The difference between English restrictive and nonrestrictive clauses

Research output: Contribution to journalArticle

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Abstract

A nonrestrictive relative clause (henceforth NRR) is shown in (I) and a restrictive relative clause (henceforth RR) in (2).
(1) The swans, which are white, are in that part of the lake.
(2) The swans which are white are in that part of the lake.
Example (1) implies that all the swans under discussion are white. Example (2) implies that the white swans are being distinguished from some other not white swans which are also under discussion. There are many superficial differences between restrictive and nonrestrictive relative clauses; in this paper I show that there is no need for construction-specific stipulations which distinguish between them. The differences arise from the fact that the RR is a modifier, while the NRR is not, and in fact has no syntactic relation to its host/antecedent. Co-indexing (involving a referential index) between the relative clause and its antecedent is central to this account. I examine the requirement that a relative pronoun must have an antecedent, which in the case of a NRR is the sole manifestation of the relationship between the relative clause and its host), and suggest that this holds at a level of discourse structure.
LanguageEnglish
Pages57-77
Number of pages21
JournalJournal of Linguistics
Volume26
Issue number1
DOIs
Publication statusPublished - 1990

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indexing
discourse
Clause
Nonrestrictive Relative Clause
Relative Clauses
Restrictive Relative Clause
Relative Pronouns
Discourse Structure
Referential
Manifestation
Syntactic Relations
Indexing
Modifier
Stipulations

Keywords

  • English restrictive clauses
  • English nonrestrictive clauses
  • linguistics

Cite this

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title = "The difference between English restrictive and nonrestrictive clauses",
abstract = "A nonrestrictive relative clause (henceforth NRR) is shown in (I) and a restrictive relative clause (henceforth RR) in (2). (1) The swans, which are white, are in that part of the lake. (2) The swans which are white are in that part of the lake. Example (1) implies that all the swans under discussion are white. Example (2) implies that the white swans are being distinguished from some other not white swans which are also under discussion. There are many superficial differences between restrictive and nonrestrictive relative clauses; in this paper I show that there is no need for construction-specific stipulations which distinguish between them. The differences arise from the fact that the RR is a modifier, while the NRR is not, and in fact has no syntactic relation to its host/antecedent. Co-indexing (involving a referential index) between the relative clause and its antecedent is central to this account. I examine the requirement that a relative pronoun must have an antecedent, which in the case of a NRR is the sole manifestation of the relationship between the relative clause and its host), and suggest that this holds at a level of discourse structure.",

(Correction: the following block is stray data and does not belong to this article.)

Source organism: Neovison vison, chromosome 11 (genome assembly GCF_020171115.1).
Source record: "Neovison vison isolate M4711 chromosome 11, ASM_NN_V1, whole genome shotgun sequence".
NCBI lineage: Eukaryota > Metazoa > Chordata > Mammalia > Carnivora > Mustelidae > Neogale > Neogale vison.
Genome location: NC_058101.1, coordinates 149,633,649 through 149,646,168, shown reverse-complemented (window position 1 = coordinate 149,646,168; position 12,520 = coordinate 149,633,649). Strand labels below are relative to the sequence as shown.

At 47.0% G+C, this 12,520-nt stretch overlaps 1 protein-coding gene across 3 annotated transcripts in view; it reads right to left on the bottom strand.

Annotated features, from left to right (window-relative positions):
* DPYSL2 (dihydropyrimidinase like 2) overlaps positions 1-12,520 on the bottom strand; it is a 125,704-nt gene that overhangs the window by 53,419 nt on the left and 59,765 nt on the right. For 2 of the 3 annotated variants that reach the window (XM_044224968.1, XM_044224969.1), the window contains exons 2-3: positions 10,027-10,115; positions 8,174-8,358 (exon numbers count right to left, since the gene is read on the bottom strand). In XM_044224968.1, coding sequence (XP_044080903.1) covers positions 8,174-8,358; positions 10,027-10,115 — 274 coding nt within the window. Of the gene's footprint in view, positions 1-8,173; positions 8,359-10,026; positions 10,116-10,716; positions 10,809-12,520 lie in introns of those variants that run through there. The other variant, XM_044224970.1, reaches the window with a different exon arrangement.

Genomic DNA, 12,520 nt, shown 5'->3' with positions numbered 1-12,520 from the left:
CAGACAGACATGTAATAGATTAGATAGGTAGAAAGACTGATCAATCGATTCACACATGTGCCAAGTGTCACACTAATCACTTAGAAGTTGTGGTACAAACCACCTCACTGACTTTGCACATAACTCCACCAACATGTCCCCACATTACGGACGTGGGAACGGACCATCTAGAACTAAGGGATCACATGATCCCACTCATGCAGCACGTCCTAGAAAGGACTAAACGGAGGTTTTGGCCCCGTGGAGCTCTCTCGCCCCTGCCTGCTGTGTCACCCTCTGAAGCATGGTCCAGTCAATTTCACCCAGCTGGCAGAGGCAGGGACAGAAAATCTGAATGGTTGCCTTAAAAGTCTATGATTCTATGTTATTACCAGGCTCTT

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The difference between English restrictive and nonrestrictive clauses. / Fabb, Nigel.

In: Journal of Linguistics, Vol. 26, No. 1, 1990, p. 57-77.

Research output: Contribution to journalArticle

TY - JOUR

T1 - The difference between English restrictive and nonrestrictive clauses

AU - Fabb, Nigel

PY - 1990

Y1 - 1990

N2 - A nonrestrictive relative clause (henceforth NRR) is shown in (I) and a restrictive relative clause (henceforth RR) in (2). (1) The swans, which are white, are in that part of the lake. (2) The swans which are white are in that part of the lake. Example (1) implies that all the swans under discussion are white. Example (2) implies that the white swans are being distinguished from some other not white swans which are also under discussion. There are many superficial differences between restrictive and nonrestrictive relative clauses; in this paper I show that there is no need for construction-specific stipulations which distinguish between them. The differences arise from the fact that the RR is a modifier, while the NRR is not, and in fact has no syntactic relation to its host/antecedent. Co-indexing (involving a referential index) between the relative clause and its antecedent is central to this account. I examine the requirement that a relative pronoun must have an antecedent, which in the case of a NRR is the sole manifestation of the relationship between the relative clause and its host), and suggest that this holds at a level of discourse structure.

AB - A nonrestrictive relative clause (henceforth NRR) is shown in (I) and a restrictive relative clause (henceforth RR) in (2). (1) The swans, which are white, are in that part of the lake. (2) The swans which are white are in that part of the lake. Example (1) implies that all the swans under discussion are white. Example (2) implies that the white swans are being distinguished from some other not white swans which are also under discussion. There are many superficial differences between restrictive and nonrestrictive relative clauses; in this paper I show that there is no need for construction-specific stipulations which distinguish between them. The differences arise from the fact that the RR is a modifier, while the NRR is not, and in fact has no syntactic relation to its host/antecedent. Co-indexing (involving a referential index) between the relative clause and its antecedent is central to this account. I examine the requirement that a relative pronoun must have an antecedent, which in the case of a NRR is the sole manifestation of the relationship between the relative clause and its host), and suggest that this holds at a level of discourse structure.

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